By Olivia Wolf
AsAmNews Staff Writer
Hollywood jewelry designer Peggy Li never dreamed that one of her DIY hobbies would grow into a full blown career. Based in San Francisco, her work has now been featured in TV shows, films, and fashion magazines.
Growing up, Li’s parents, both scientists from Taiwan who moved to the United States to pursue graduate school, encouraged her to follow a more financially stable career path.
“As a kid, my parents wanted me to play the piano and attend summer school, but I always wanted to learn how to cook, make potpourri, and paint. I was in my teens when I first started making jewelry,” Li told AsAmNews.
When Li was accepted to UC Berkeley as a chemical engineering major, it seemed that she would likely follow in her parents’ footsteps.
However, during her chemistry and biology lectures, Li found herself covertly writing science fiction stories and screenplays for The X-Files. She was also inspired by the street artists on Telegraph Avenue to continue her jewelry making as a side hobby.
“At first my parents were very much like ‘you’re going to be homeless on the streets, please don’t do that,’” Li laughed. “But ultimately they came around and supported me.”
After graduating from Berkeley, Li made the move to Los Angeles, where she worked as a pop culture writer for Channel One News.
“I loved TV and film and was trying to make it in LA as a starving artist” recalled Li. “At that time, Buffy the Vampire Slayer was really big, and I just loved the fashion on the show.”
Li landed an interview with the show’s costume designer, who just so happened to be from Li’s hometown. Needless to say, the two hit it off.
Afterwards, Li dropped a few jewelry samples into the designer’s mailbox, and a few weeks later a journalist from USA Today called to ask where customers could buy her products, which would be featured on the next season of Buffy.
“I told the journalist to look at my website,” said Li. “Then, I literally hung up the phone, turned to my friend and was like, ‘I need to build a website right now.’”
From there, Li’s jewelry was featured on Pretty Little Liars, Riverdale, and Superbad to name a few examples. Her designs also made appearances in magazines such as Oprah, Lucky, and Sports Illustrated.
As costume designers moved from project to project, they took Li and her jewelry along with them. To reach more clients, Li sent out samples of her work. The designers kept what they liked and sent back what they didn’t. Others reached out to Li with character profiles and asked her to design pieces that matched their characters’ personal styles.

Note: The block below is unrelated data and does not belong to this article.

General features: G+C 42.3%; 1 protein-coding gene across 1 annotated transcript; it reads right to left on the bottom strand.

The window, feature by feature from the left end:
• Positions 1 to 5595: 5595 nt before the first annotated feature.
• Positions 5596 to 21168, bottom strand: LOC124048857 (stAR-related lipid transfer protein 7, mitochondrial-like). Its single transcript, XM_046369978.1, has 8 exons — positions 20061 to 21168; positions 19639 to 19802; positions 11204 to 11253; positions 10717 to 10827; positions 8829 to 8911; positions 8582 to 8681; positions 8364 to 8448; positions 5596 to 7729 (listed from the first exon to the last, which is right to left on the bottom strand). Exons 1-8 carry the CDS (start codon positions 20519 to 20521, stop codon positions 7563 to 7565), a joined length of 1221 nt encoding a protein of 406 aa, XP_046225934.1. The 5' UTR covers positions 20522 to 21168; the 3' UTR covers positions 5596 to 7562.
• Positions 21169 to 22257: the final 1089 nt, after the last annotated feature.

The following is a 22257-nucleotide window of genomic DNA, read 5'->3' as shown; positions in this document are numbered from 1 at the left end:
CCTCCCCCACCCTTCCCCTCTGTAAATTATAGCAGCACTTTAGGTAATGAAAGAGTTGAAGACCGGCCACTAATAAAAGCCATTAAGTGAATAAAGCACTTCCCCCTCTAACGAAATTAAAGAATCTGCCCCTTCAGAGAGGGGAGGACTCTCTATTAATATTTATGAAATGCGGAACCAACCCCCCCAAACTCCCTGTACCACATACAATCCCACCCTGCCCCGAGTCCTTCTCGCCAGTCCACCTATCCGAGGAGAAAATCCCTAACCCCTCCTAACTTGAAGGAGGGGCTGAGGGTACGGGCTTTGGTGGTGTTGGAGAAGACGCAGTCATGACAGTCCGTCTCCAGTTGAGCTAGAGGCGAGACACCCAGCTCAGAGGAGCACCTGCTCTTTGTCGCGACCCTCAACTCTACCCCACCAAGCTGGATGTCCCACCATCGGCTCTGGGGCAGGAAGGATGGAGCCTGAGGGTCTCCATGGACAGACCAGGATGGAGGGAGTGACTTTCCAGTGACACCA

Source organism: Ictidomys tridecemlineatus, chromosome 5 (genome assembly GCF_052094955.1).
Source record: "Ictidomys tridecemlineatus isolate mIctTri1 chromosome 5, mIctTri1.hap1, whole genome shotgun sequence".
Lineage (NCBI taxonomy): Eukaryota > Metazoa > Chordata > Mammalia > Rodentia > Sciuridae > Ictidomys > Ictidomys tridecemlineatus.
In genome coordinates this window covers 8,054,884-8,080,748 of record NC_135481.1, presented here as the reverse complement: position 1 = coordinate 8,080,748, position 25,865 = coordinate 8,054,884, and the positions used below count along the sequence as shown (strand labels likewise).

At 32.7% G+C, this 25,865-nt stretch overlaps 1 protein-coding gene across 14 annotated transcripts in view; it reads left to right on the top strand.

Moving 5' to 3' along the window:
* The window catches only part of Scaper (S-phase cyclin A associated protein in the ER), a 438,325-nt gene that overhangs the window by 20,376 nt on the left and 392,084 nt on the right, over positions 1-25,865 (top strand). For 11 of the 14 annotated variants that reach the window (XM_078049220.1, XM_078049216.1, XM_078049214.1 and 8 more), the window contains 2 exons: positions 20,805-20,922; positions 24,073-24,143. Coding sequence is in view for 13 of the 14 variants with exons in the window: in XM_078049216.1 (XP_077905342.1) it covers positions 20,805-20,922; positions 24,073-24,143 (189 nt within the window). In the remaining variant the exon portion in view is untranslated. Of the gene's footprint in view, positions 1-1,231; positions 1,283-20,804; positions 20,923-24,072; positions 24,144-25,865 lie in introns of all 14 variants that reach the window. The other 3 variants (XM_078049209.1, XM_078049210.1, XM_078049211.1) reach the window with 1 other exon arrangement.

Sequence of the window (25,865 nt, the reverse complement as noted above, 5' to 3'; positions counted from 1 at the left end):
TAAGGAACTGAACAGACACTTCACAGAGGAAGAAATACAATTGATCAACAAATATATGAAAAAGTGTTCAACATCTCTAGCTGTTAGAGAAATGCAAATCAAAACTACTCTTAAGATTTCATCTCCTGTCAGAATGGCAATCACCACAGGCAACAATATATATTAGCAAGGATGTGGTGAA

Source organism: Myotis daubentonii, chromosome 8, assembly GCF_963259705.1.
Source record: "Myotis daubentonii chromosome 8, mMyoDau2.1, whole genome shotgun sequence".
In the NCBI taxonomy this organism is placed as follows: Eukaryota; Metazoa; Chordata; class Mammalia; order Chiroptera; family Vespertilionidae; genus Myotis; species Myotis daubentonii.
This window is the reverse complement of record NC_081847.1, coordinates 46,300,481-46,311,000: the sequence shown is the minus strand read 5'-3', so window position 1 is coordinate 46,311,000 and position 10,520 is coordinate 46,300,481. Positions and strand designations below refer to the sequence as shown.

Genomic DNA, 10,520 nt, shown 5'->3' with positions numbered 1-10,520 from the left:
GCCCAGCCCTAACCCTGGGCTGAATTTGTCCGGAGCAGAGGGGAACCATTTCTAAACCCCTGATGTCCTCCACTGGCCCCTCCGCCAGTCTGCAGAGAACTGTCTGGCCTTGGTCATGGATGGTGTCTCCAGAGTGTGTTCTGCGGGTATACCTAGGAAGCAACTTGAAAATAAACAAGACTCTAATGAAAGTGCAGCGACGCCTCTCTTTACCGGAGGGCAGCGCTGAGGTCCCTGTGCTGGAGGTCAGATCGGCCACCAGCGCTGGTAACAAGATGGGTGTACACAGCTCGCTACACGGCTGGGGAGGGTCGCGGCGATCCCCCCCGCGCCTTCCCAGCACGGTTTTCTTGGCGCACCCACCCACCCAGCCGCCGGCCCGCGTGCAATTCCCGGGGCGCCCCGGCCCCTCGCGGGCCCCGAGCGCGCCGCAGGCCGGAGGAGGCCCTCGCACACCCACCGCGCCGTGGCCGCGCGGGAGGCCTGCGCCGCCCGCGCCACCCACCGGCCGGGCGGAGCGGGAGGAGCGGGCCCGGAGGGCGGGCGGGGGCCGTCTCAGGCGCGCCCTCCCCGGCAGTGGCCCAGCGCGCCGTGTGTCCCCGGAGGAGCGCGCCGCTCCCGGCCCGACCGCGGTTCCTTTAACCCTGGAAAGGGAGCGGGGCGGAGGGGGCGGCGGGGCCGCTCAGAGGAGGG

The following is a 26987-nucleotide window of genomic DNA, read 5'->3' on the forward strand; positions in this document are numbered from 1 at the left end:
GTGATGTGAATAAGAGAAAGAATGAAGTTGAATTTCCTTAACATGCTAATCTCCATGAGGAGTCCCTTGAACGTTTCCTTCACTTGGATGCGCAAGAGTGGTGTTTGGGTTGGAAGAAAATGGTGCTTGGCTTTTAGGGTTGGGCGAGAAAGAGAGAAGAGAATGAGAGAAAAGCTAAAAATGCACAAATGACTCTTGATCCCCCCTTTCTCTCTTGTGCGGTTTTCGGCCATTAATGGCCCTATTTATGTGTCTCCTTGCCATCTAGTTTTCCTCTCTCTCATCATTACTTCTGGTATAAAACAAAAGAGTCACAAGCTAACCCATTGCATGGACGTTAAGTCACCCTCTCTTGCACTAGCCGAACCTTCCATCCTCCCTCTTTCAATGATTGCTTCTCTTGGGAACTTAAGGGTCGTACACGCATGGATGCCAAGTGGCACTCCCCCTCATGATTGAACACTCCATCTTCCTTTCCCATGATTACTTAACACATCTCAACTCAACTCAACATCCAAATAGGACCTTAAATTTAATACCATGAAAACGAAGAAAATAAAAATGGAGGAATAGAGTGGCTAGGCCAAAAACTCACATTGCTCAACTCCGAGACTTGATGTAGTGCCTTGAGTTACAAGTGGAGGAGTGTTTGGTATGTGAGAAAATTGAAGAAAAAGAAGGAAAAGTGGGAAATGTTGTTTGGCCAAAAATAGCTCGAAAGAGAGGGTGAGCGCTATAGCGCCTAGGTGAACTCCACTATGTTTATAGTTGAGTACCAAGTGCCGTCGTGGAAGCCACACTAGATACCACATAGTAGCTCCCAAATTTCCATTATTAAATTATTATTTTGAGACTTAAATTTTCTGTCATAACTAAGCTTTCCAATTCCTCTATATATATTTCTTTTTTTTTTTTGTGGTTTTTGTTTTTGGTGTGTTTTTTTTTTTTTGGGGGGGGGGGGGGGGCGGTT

For an episode of Pretty Little Liars, Li created a small, delicate earring that served as a key clue in the show’s storyline.
Li describes her current collection as simple and feminine with a modern twist. Her biggest influence at the moment is Matisse and his use of shapes and cutouts, which she mimics with wire and metal. However, she says her style is constantly evolving.
“When I started, I was actually making large, chunky pieces. It’s fun to play around with different materials. I don’t limit myself to a particular look.”
Li’s background in science also influences the way she thinks about designing jewelry. “I like to understand what it means to solder metal, why one stone is one color versus another. I have a love of natural materials and find joy in manipulating them into something beautiful.”
Li’s eclectic style has been worn by both male and female actors. While jewelry is predominantly worn by female characters, Li has also been commissioned to craft two pieces for male characters: a Star of David pendant for Detroit and a replication of Prince’s belt for Empire.
However, Li admits that her jewelry is rarely featured on people of color. Because of her interest in supporting other Asian American artists, she’s reached out to actresses like Jessica Lu on Reverie to try and change that.
On the website for Peggy Li Creations, customers can sort through jewelry pieces based on where they were featured.
“Shows with younger audiences like Arrow and Vampire Diaries have awesome fanbases,” said Li. “They’ll get every piece worn on every character, even if it’s only been on the screen for a few seconds.”
Li’s favorite character to design for so far has been Felicity Smoke on Arrow. “She’s this nerdy professional who wants to start her own business. She’s also the main love interest. Because she’s such a multidimensional character, both edgy and feminine, I can have a lot of fun with her.”
In terms of dream clients, Li would love to have the opportunity to collaborate with costume designers on The Bold Type, a new comedy-drama about three young women working in New York publishing.
“There are a lot of cool up and coming young actresses on there,” said Li. “I’m keeping my fingers crossed!”
Li says she’d encourage anyone who has an artistic dream to cultivate it. “You don’t have to start big. Not trying at all is obviously the one thing not to do. You never know where a few small steps will eventually take you.”
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